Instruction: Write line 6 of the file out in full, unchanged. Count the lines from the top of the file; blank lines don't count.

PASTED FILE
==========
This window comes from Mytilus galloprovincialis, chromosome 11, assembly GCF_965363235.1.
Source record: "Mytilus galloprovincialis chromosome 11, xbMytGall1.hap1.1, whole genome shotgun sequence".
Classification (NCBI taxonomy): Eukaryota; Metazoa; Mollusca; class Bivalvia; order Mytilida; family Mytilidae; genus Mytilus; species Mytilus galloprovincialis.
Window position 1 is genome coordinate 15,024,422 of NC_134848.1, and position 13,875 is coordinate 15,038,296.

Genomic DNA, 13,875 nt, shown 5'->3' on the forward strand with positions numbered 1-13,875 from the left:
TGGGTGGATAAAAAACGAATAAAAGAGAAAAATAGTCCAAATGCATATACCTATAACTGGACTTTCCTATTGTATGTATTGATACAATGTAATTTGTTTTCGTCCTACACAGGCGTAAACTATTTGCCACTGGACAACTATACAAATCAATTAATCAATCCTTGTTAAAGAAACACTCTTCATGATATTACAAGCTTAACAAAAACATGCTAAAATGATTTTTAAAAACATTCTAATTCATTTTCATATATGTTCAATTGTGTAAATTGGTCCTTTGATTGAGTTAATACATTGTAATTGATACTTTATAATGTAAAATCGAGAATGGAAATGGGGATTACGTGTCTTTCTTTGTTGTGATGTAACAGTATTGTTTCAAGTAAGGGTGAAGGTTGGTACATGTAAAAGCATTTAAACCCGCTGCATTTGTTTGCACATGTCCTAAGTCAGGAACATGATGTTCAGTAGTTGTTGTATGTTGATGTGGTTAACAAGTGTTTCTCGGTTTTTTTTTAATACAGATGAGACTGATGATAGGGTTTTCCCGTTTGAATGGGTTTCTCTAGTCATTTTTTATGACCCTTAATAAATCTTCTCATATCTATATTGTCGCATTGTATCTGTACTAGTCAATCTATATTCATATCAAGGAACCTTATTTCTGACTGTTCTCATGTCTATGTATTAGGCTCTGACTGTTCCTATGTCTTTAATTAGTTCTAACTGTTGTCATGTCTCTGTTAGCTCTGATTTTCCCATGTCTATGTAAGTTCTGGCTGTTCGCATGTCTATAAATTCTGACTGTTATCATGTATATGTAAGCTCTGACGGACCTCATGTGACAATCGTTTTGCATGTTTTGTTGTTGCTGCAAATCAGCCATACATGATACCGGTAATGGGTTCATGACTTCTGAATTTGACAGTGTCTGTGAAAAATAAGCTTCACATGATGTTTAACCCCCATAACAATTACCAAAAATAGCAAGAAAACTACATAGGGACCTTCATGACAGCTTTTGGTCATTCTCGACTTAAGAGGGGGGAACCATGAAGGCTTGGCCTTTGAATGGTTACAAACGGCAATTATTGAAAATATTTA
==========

TGGGTGGATAAAAAACGAATAAAAGAGAAAAATAGTCCAAATGCATATACCTATAACTGGACTTTCCTATTGTATGTATTGATACAATGTAATTTGTTTTCGTCCTACACAGGCGTAAACTATTTGCCACTGGACAACTATACAAATCAATTAATCAATCCTTGTTAAAGAAACACTCTTCATGATATTACAAGCTTAACAAAAACATGCTAAAATGATTTTTAAAAACATTCTAATTCATTTTCATATATGTTCAATTGTGTAAATTGGTCCTTTGATTGAGTTAATACATTGTAATTGATACTTTATAATGTAAAATCGAGAATGGAAATGGGGATTACGTGTCTTTCTTTGTTGTGATGTAACAGTATTGTTTCAAGTAAGGGTGAAGGTTGGTACATGTAAAAGCATTTAAACCCGCTGCATTTGTTTGCACATGTCCTAAGTCAGGAACATGATGTTCAGTAGTTGTTGTATGTTGATGTGGTTAACAAGTGTTTCTCGGTTTTTTTTTAATACAGATGAGACTGATGATAGGGTTTTCCCGTTTGAATGGGTTTCTCTAGTCATTTTTTATGACCCTTAATAAATCTTCTCATATCTATATTGTCGCATTGTATCTGTACTAGTCAATCTATATTCATATCAAGGAACCTTATTTCTGACTGTTCTCATGTCTATGTATTAGGCTCTGACTGTTCCTATGTCTTTAATTAGTTCTAACTGTTGTCATGTCTCTGTTAGCTCTGATTTTCCCATGTCTATGTAAGTTCTGGCTGTTCGCATGTCTATAAATTCTGACTGTTATCATGTATATGTAAGCTCTGACGGACCTCATGTGACAATCGTTTTGCATGTTTTGTTGTTGCTGCAAATCAGCCATACATGATACCGGTAATGGGTTCATGACTTCTGAATTTGACAGTGTCTGTGAAAAATAAGCTTCACATGATGTTTAACCCCCATAACAATTACCAAAAATAGCAAGAAAACTACATAGGGACCTTCATGACAGCTTTTGGTCATTCTCGACTTAAGAGGGGGGAACCATGAAGGCTTGGCCTTTGAATGGTTACAAACGGCAATTATTGAAAATATTTA